Participants with FM who were taking nonsteroidal antiinflammatory drugs (2 of 11) were instructed to discontinue these medications at least 3 days prior to the muscle biopsy. Several subjects were taking fish oil supplements (3 of 11) and/or low-dose aspirin (2 of 11), which were also discontinued at least 3 days prior to the procedure. Compliance with these instructions was confirmed prior to the biopsy. Other medications for treatment of FM were continued; these included antidepressants (9 of 11), medications for sleep (5 of 11), opioid-containing analgesics (4 of 11), antiepileptic/alpha-2-delta ligands (3 of 11), and stimulants (1 of 11).
Prior to strength testing, subjects participated in a session to become familiar with the performance of maximal voluntary isometric contractions (MVICs). Following familiarization, each subject's central activation was quantified as previously described (29) (central activation ratio = MVIC/total force, where total force = MVIC plus superimposed involuntary twitch). The central activation ratio did not differ between the healthy control group and the FM group (mean ± SD 0.99 ± 0.01 and 0.99 ± 0.02, respectively), suggesting that subjects in both groups were able to maximally and voluntarily activate their quadriceps muscle.
On the test day, subjects were asked to warm up for 5 minutes on a semirecumbent elliptical apparatus (Biostep 2; Biodex) at a comfortable rate and workload. After the warm-up period, MVIC in the right leg was determined using a dynamometer (Biodex System 4 Quick-Set), with the subject in a seated position (seat angle 85°) with the lateral femoral epicondyle aligned to the center of the dynamometer shaft. To minimize the use of muscles other than the knee extensors, subjects were stabilized with 2 shoulder straps and a waist strap. Three maximal practice trials were performed, followed by 3 maximal test trials. MVIC (knee angle 90°) force was recorded as the highest force generated over 3 trials held for 4 seconds, with a 3-minute rest period between attempts. MVIC force was recorded at baseline, every 2 minutes during the fatigue protocol (see below), immediately after exercise, and at time points 3, 6, 9, and 12 minutes during recovery.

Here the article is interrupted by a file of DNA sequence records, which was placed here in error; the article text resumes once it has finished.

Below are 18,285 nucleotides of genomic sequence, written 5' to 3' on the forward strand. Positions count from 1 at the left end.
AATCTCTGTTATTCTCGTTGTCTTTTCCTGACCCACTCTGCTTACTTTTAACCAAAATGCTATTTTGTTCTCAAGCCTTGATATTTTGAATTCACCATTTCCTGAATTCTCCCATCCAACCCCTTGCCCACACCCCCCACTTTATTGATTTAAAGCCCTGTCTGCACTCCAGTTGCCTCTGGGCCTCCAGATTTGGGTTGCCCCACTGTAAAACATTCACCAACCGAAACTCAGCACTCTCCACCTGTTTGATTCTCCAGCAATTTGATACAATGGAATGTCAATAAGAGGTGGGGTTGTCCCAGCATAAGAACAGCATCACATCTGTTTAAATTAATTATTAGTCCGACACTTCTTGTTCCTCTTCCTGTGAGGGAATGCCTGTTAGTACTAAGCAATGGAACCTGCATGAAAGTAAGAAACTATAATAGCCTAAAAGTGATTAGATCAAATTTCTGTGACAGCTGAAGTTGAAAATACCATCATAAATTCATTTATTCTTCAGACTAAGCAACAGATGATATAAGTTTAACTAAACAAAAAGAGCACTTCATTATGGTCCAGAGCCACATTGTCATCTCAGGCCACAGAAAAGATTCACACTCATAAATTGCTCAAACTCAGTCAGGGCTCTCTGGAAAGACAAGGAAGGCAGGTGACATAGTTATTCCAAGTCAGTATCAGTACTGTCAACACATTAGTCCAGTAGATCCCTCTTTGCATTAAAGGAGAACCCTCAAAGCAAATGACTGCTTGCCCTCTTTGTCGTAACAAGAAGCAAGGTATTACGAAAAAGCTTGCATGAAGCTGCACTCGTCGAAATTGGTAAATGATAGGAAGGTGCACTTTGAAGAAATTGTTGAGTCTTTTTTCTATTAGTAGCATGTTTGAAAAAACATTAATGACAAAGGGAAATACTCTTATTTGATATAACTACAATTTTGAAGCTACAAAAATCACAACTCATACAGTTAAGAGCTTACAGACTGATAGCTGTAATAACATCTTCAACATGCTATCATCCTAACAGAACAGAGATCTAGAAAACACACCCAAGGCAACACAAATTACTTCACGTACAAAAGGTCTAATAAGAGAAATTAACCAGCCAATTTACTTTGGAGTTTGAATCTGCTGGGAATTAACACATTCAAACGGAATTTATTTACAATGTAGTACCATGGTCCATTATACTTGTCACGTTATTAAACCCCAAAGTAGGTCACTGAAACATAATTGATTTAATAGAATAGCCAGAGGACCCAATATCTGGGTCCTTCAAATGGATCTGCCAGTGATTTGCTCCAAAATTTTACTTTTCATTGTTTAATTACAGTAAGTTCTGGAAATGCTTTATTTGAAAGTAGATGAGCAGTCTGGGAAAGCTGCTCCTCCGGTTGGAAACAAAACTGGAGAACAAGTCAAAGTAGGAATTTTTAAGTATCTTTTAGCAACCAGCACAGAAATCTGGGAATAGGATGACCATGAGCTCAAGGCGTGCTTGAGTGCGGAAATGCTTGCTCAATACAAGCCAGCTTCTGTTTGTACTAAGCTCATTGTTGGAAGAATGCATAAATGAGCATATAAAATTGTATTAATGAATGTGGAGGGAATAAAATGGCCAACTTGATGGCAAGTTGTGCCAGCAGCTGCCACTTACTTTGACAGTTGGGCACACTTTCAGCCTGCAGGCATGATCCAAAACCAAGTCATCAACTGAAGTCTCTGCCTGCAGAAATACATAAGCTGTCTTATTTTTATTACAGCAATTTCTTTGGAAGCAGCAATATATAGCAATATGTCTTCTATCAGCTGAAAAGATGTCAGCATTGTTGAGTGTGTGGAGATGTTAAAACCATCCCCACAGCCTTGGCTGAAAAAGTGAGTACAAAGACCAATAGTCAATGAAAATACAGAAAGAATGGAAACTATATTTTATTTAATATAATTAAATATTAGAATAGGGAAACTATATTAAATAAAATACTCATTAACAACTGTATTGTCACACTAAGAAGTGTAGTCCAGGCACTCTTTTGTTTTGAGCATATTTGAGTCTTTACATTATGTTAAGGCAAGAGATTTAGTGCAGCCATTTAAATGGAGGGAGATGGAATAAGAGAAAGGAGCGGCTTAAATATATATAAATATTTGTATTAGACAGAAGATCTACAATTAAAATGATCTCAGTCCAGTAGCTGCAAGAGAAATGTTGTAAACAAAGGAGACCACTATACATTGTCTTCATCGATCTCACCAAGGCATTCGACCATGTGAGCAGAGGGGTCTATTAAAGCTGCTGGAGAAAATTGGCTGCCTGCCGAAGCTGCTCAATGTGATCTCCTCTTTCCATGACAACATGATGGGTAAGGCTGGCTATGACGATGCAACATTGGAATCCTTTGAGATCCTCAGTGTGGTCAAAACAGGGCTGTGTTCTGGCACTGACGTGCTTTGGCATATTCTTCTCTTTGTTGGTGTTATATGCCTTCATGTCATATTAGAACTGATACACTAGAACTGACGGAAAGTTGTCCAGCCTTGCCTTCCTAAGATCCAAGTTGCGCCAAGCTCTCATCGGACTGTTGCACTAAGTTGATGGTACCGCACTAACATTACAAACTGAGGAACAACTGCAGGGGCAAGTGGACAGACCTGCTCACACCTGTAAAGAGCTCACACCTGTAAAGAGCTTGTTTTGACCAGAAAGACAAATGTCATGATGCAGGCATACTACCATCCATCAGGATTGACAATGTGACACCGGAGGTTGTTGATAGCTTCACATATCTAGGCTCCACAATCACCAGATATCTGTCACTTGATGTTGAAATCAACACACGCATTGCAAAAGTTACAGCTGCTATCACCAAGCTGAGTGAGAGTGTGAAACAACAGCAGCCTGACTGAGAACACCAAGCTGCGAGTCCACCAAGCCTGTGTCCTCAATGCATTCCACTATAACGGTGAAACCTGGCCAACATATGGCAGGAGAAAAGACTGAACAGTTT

After maximal isometric strength testing, subjects immediately started a fatiguing exercise protocol. Participants were asked to perform 6 sets of 12 isometric contractions with a 40% duty cycle (4-second contraction and 6-second relaxation), with each set followed by MVIC as described above. The initial intensity was set at 20% MVIC and increased by 10% every set, eventually reaching an intensity of 70% MVIC. Thus, there were 78 total contractions over the period of exercise. Percent loss of MVIC and repetition to exhaustion during the fatigue protocol were the primary and secondary measures of fatigability, respectively.